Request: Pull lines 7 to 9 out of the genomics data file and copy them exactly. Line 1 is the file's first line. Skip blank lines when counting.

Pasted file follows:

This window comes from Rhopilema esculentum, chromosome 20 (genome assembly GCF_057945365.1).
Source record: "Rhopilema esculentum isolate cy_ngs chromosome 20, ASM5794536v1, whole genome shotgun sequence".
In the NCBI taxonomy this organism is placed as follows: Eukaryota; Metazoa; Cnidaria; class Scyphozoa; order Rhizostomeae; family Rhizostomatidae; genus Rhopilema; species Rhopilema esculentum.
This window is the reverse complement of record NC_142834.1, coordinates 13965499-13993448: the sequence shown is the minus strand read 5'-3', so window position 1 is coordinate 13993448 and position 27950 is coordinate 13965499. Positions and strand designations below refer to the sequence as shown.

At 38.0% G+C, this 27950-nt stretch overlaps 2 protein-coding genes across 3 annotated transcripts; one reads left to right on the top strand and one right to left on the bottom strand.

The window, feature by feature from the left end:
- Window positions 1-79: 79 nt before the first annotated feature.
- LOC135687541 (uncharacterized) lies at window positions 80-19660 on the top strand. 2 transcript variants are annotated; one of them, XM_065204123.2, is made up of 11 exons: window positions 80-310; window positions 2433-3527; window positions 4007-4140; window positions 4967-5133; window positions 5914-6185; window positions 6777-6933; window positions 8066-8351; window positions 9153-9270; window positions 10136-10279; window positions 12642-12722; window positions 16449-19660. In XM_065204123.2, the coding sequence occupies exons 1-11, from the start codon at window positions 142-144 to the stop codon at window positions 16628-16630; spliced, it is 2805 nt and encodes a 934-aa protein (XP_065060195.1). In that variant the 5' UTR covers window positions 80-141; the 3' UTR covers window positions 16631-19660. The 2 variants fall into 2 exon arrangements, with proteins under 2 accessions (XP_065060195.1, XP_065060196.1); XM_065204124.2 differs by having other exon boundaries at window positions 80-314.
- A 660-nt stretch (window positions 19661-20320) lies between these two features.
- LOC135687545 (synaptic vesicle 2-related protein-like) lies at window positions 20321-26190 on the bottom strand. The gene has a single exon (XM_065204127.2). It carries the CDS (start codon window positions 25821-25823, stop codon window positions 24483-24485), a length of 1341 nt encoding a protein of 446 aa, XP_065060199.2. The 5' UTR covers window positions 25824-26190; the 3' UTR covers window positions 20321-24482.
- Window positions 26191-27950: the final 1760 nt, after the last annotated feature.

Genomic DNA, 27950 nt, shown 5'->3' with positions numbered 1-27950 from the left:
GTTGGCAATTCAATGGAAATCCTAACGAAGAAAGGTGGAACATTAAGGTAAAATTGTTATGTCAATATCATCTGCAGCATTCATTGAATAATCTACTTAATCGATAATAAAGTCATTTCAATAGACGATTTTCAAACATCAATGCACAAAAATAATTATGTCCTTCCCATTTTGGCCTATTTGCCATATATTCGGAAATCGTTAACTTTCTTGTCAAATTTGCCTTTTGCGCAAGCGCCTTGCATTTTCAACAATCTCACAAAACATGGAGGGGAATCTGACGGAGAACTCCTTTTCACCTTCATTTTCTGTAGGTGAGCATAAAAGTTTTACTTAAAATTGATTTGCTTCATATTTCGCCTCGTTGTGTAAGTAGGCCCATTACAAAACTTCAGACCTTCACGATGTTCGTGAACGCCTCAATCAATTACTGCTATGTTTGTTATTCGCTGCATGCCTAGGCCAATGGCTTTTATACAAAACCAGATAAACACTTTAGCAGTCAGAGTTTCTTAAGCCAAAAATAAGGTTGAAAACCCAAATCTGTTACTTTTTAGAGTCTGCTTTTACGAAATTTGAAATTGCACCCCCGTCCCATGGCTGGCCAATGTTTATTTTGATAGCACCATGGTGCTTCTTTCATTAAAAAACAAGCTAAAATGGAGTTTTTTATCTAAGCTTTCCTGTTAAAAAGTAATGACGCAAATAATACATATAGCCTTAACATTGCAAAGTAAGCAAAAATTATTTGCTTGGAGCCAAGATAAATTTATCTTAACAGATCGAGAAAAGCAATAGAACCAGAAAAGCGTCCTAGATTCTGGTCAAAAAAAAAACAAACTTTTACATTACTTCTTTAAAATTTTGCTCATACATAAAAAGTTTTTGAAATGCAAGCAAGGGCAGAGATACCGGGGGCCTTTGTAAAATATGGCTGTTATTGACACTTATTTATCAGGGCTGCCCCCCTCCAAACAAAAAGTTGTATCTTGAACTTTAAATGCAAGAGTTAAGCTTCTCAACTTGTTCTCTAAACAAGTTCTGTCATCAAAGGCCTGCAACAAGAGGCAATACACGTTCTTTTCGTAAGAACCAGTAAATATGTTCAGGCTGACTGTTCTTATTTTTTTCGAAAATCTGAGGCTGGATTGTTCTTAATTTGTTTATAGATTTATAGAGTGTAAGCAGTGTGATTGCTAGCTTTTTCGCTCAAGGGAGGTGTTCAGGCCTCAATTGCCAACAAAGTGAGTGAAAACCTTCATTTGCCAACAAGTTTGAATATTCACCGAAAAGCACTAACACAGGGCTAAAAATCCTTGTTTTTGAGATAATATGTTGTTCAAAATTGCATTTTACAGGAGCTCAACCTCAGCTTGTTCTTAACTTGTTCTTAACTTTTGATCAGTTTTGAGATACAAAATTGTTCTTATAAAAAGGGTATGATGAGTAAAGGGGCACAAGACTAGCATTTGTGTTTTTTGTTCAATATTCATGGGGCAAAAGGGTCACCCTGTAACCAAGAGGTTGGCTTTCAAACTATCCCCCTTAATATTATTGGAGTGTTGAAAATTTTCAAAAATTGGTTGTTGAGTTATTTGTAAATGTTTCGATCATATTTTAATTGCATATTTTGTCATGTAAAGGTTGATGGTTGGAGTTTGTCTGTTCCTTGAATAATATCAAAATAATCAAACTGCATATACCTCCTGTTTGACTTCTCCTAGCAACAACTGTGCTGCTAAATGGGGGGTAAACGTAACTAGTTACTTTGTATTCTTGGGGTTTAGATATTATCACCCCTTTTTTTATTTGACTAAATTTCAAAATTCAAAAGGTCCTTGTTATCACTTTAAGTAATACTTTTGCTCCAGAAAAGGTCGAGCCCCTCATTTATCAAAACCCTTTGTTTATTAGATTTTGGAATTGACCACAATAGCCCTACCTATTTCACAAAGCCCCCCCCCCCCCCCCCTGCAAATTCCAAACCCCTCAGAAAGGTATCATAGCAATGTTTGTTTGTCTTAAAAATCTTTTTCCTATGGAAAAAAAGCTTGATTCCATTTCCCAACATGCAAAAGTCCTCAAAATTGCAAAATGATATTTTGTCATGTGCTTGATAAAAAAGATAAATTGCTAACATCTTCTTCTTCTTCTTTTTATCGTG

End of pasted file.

- Window positions 1-79: 79 nt before the first annotated feature.
- LOC135687541 (uncharacterized) lies at window positions 80-19660 on the top strand. 2 transcript variants are annotated; one of them, XM_065204123.2, is made up of 11 exons: window positions 80-310; window positions 2433-3527; window positions 4007-4140; window positions 4967-5133; window positions 5914-6185; window positions 6777-6933; window positions 8066-8351; window positions 9153-9270; window positions 10136-10279; window positions 12642-12722; window positions 16449-19660. In XM_065204123.2, the coding sequence occupies exons 1-11, from the start codon at window positions 142-144 to the stop codon at window positions 16628-16630; spliced, it is 2805 nt and encodes a 934-aa protein (XP_065060195.1). In that variant the 5' UTR covers window positions 80-141; the 3' UTR covers window positions 16631-19660. The 2 variants fall into 2 exon arrangements, with proteins under 2 accessions (XP_065060195.1, XP_065060196.1); XM_065204124.2 differs by having other exon boundaries at window positions 80-314.
- A 660-nt stretch (window positions 19661-20320) lies between these two features.